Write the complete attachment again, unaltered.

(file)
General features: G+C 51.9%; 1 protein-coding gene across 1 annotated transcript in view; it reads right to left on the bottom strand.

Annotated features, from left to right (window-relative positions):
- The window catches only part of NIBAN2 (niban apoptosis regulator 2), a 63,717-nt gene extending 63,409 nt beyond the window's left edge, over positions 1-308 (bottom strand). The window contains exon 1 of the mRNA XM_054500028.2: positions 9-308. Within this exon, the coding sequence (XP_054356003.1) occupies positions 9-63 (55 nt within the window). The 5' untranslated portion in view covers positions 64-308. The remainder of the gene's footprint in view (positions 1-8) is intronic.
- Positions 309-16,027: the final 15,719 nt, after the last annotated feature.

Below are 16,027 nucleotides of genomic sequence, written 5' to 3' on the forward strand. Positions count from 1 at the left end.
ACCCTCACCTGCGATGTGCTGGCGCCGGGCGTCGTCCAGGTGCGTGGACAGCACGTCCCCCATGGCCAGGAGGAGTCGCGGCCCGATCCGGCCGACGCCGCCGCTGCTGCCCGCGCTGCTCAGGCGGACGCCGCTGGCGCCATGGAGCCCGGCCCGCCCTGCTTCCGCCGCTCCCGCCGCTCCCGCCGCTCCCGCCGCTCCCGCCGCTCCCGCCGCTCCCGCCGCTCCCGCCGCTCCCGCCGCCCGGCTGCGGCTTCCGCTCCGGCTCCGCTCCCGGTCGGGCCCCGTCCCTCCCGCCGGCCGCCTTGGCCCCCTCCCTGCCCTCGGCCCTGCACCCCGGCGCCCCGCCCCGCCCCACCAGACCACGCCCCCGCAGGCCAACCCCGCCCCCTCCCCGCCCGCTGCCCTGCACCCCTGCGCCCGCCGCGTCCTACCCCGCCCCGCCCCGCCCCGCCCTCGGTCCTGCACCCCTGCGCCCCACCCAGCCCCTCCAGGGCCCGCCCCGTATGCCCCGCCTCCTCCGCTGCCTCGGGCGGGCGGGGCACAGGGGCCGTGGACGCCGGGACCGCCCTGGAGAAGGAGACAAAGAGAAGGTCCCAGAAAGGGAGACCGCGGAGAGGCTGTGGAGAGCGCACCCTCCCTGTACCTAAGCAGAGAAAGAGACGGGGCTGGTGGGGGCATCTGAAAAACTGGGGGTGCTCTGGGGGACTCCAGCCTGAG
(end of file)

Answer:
General features: G+C 51.9%; 1 protein-coding gene across 1 annotated transcript in view; it reads right to left on the bottom strand.

Annotated features, from left to right (window-relative positions):
- The window catches only part of NIBAN2 (niban apoptosis regulator 2), a 63,717-nt gene extending 63,409 nt beyond the window's left edge, over positions 1-308 (bottom strand). The window contains exon 1 of the mRNA XM_054500028.2: positions 9-308. Within this exon, the coding sequence (XP_054356003.1) occupies positions 9-63 (55 nt within the window). The 5' untranslated portion in view covers positions 64-308. The remainder of the gene's footprint in view (positions 1-8) is intronic.
- Positions 309-16,027: the final 15,719 nt, after the last annotated feature.

Below are 16,027 nucleotides of genomic sequence, written 5' to 3' on the forward strand. Positions count from 1 at the left end.
ACCCTCACCTGCGATGTGCTGGCGCCGGGCGTCGTCCAGGTGCGTGGACAGCACGTCCCCCATGGCCAGGAGGAGTCGCGGCCCGATCCGGCCGACGCCGCCGCTGCTGCCCGCGCTGCTCAGGCGGACGCCGCTGGCGCCATGGAGCCCGGCCCGCCCTGCTTCCGCCGCTCCCGCCGCTCCCGCCGCTCCCGCCGCTCCCGCCGCTCCCGCCGCTCCCGCCGCTCCCGCCGCTCCCGCCGCCCGGCTGCGGCTTCCGCTCCGGCTCCGCTCCCGGTCGGGCCCCGTCCCTCCCGCCGGCCGCCTTGGCCCCCTCCCTGCCCTCGGCCCTGCACCCCGGCGCCCCGCCCCGCCCCACCAGACCACGCCCCCGCAGGCCAACCCCGCCCCCTCCCCGCCCGCTGCCCTGCACCCCTGCGCCCGCCGCGTCCTACCCCGCCCCGCCCCGCCCCGCCCTCGGTCCTGCACCCCTGCGCCCCACCCAGCCCCTCCAGGGCCCGCCCCGTATGCCCCGCCTCCTCCGCTGCCTCGGGCGGGCGGGGCACAGGGGCCGTGGACGCCGGGACCGCCCTGGAGAAGGAGACAAAGAGAAGGTCCCAGAAAGGGAGACCGCGGAGAGGCTGTGGAGAGCGCACCCTCCCTGTACCTAAGCAGAGAAAGAGACGGGGCTGGTGGGGGCATCTGAAAAACTGGGGGTGCTCTGGGGGACTCCAGCCTGAG